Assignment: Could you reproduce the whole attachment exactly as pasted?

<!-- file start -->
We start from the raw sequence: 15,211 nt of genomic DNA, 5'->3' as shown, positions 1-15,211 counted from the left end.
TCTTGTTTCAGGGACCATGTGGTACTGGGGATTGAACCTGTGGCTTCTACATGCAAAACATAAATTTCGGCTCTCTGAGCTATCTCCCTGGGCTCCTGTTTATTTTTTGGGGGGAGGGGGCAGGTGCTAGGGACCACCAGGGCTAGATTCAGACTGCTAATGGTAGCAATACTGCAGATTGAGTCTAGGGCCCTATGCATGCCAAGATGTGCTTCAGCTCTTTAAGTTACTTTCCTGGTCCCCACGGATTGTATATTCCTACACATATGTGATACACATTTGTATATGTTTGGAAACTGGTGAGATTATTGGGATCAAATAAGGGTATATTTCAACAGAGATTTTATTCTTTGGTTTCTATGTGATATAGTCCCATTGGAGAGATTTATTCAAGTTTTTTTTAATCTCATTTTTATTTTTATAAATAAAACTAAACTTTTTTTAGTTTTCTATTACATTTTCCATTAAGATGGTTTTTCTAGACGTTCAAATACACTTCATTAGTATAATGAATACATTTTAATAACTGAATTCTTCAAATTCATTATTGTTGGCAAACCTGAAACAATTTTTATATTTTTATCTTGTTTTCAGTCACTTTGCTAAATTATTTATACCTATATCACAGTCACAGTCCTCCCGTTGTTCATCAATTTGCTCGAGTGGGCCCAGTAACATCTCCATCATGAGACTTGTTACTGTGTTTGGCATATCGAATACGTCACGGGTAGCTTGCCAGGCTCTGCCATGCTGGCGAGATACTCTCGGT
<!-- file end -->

We start from the raw sequence: 15,211 nt of genomic DNA, 5'->3' as shown, positions 1-15,211 counted from the left end.
TCTTGTTTCAGGGACCATGTGGTACTGGGGATTGAACCTGTGGCTTCTACATGCAAAACATAAATTTCGGCTCTCTGAGCTATCTCCCTGGGCTCCTGTTTATTTTTTGGGGGGAGGGGGCAGGTGCTAGGGACCACCAGGGCTAGATTCAGACTGCTAATGGTAGCAATACTGCAGATTGAGTCTAGGGCCCTATGCATGCCAAGATGTGCTTCAGCTCTTTAAGTTACTTTCCTGGTCCCCACGGATTGTATATTCCTACACATATGTGATACACATTTGTATATGTTTGGAAACTGGTGAGATTATTGGGATCAAATAAGGGTATATTTCAACAGAGATTTTATTCTTTGGTTTCTATGTGATATAGTCCCATTGGAGAGATTTATTCAAGTTTTTTTTAATCTCATTTTTATTTTTATAAATAAAACTAAACTTTTTTTAGTTTTCTATTACATTTTCCATTAAGATGGTTTTTCTAGACGTTCAAATACACTTCATTAGTATAATGAATACATTTTAATAACTGAATTCTTCAAATTCATTATTGTTGGCAAACCTGAAACAATTTTTATATTTTTATCTTGTTTTCAGTCACTTTGCTAAATTATTTATACCTATATCACAGTCACAGTCCTCCCGTTGTTCATCAATTTGCTCGAGTGGGCCCAGTAACATCTCCATCATGAGACTTGTTACTGTGTTTGGCATATCGAATACGTCACGGGTAGCTTGCCAGGCTCTGCCATGCTGGCGAGATACTCTCGGT